The Irish Nurses and Midwives Organisation (INMO) is a professional trade union for nurses and midwives. It has a membership of 40,000 the majority of whom are employed in public hospitals with smaller numbers employed in private hospitals and the nursing home sector. It is organised in forty-two branches throughout the country, based either on a single employment location or a geographical area, depending on numbers. These branches are in turn organised into 14 sections, including an International Nurses Section. The supreme authority of the union is the Annual Delegate Conference and / or Special Delegate Conferences as may be called from time to time at the request of one quarter of the membership or at the discretion of the Executive Council. All policy decisions are taken at these. The general control and direction of policy is vested in the Executive Council which is elected at the Annual Delegate Conference and holds office for a period of two years. The Executive Council consists of twenty-two members, including the President, Vice-President and Second Vice-President. The Officers are elected by all the voting delegates but, in order to be eligible, the candidates must already be serving Executive Council Members. The General Secretary is appointed by the Executive Council and is the Chief Executive Officer with overall responsibility for the management of the business of the organisation. The INMO has a staff of 100 including in industrial relations, education and administration (INMO 2013; 2015).


UNITE

‘UNITE the Union’ was formed in May 2007 following a merger between the T&GWU and AMICUS and is currently the largest union in the UK and Ireland with 1.8 million members. It represents members in a wide range of sectors including Transport, Public Services, Manufacturing, Finance, Clerical, IT, Agriculture, Construction, Power & Engineering, Aviation, Food, Drink & Tobacco and Health. It is one of the first unions in either the UK or Ireland to have moved towards organising, having begun such moves after amalgamation in 2007.


Unite’s supreme policy making body is the Policy Conference which is held bi-annually. All constitutional conferences and committees of the union are obliged to have a gender and ethnic balance of elected representatives, at least reflecting the constituency which they represent. Unite operates on the basis of Industrial Sectors, which include both occupational and professional sectors. In Ireland, it operates on an island-wide basis, with Ireland constituting one Region as does Scotland and Wales while England is divided into seven regions. There is an Irish Executive Committee which makes decisions on matters of an industrial or political nature relating to the Republic of Ireland or Northern Ireland “which do not affect members of the Union not so resident” (Unite 2013: 57). While it is one of the largest unions operating in Northern Ireland, Unite’s presence in the Republic of Ireland is relatively small and much of its organising is concentrated in the border regions.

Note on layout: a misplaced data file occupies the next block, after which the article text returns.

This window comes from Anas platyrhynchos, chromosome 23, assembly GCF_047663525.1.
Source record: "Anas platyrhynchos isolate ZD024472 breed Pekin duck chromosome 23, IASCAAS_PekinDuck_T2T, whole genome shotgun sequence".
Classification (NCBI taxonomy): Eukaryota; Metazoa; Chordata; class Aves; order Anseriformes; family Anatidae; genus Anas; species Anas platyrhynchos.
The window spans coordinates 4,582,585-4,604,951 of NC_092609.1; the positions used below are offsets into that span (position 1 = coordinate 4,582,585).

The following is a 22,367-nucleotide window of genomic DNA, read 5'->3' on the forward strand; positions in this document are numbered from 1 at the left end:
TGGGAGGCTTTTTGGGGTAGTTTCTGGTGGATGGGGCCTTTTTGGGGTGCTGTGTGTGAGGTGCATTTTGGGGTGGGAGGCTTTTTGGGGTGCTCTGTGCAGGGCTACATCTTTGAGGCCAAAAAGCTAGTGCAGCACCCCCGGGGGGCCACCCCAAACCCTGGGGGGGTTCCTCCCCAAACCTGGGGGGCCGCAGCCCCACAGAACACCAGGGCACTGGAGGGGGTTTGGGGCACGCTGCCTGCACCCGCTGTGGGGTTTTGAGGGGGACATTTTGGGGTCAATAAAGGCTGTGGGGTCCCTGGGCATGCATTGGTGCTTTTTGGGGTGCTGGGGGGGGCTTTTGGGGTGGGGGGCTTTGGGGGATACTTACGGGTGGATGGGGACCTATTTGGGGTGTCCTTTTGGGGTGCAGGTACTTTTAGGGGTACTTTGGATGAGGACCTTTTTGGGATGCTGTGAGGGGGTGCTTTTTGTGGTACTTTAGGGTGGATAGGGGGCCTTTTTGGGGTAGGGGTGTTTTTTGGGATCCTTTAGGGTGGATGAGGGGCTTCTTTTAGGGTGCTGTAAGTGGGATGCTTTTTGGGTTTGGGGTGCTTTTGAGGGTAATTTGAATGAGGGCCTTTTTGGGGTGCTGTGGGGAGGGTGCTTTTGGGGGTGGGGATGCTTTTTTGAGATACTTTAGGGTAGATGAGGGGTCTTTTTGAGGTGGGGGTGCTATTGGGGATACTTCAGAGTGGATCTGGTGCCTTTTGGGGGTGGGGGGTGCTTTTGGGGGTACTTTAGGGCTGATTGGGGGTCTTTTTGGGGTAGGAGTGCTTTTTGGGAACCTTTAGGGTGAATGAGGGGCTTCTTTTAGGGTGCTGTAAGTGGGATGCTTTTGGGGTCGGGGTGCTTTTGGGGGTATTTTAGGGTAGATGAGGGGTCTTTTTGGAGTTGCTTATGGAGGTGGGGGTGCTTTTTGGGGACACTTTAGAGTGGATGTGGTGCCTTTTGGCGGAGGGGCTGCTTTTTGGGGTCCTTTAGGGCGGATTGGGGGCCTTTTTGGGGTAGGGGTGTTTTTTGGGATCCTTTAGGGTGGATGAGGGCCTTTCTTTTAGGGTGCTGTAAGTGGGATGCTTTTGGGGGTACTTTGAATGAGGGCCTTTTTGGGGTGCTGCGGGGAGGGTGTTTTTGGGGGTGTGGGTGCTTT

CWU

The Communications Workers Union (CWU) represents workers in the postal, telecommunications and call centre sectors. Previously a primarily public service union, communications deregulation has meant that its membership is now largely drawn from the private sector, from companies such as Eircom, An Post, Vodafone, Meteor, O2 and others. it currently has a membership of approximately 18,000 spread over 146 branches.


The primary policy making body of the CWU is the Biennial Conference which is where policy decisions are taken and the National Executive Council (NEC) is elected. The NEC, which consists of 32 members, is charged with overseeing the implementation of conference decisions and policy. The President and Vice President, who are part of the 32 person complement, are also elected at the conference but on the last day, having already been elected as ordinary members. The appointment of the General Secretary is made by the NEC The General Secretary is responsible for managing the business of the union with the support of sub-groups of the NEC as appropriate. Special conferences can be held either at the instigation of the NEC or by decision of the biennial conference. The CWU has a total staff of twenty, including full-time officials and administrative staff (CWU 2013a; 2013b)
BATU

The Building and Allied Trades Union (BATU) is a small craft union with a membership of approximately 2,000. It has a total of four staff. The supreme governing and policy making body of the union is its Annual Delegate Conference, This conference elects the union's National Executive Council which is made up of 10 "ordinary members" plus a General President and a Vice President who are also elected by the conference (2013b; 8). The General Secretary (who also acts as Treasurer), a Deputy General Secretary and "such number of Assistant General Secretaries as the Annual Delegate Conference may from time to time determine" are "appointed by the Annual Delegate Conference" (2013b: 11). A Finance and General Purposes Committee conducts the business of the union between meetings of the NEC and deals with the union's financial affairs. This Committee is elected by and from the NEC.


BATU is currently engaged in discussions with SIPTU with a view to a merger of the two unions (2013a).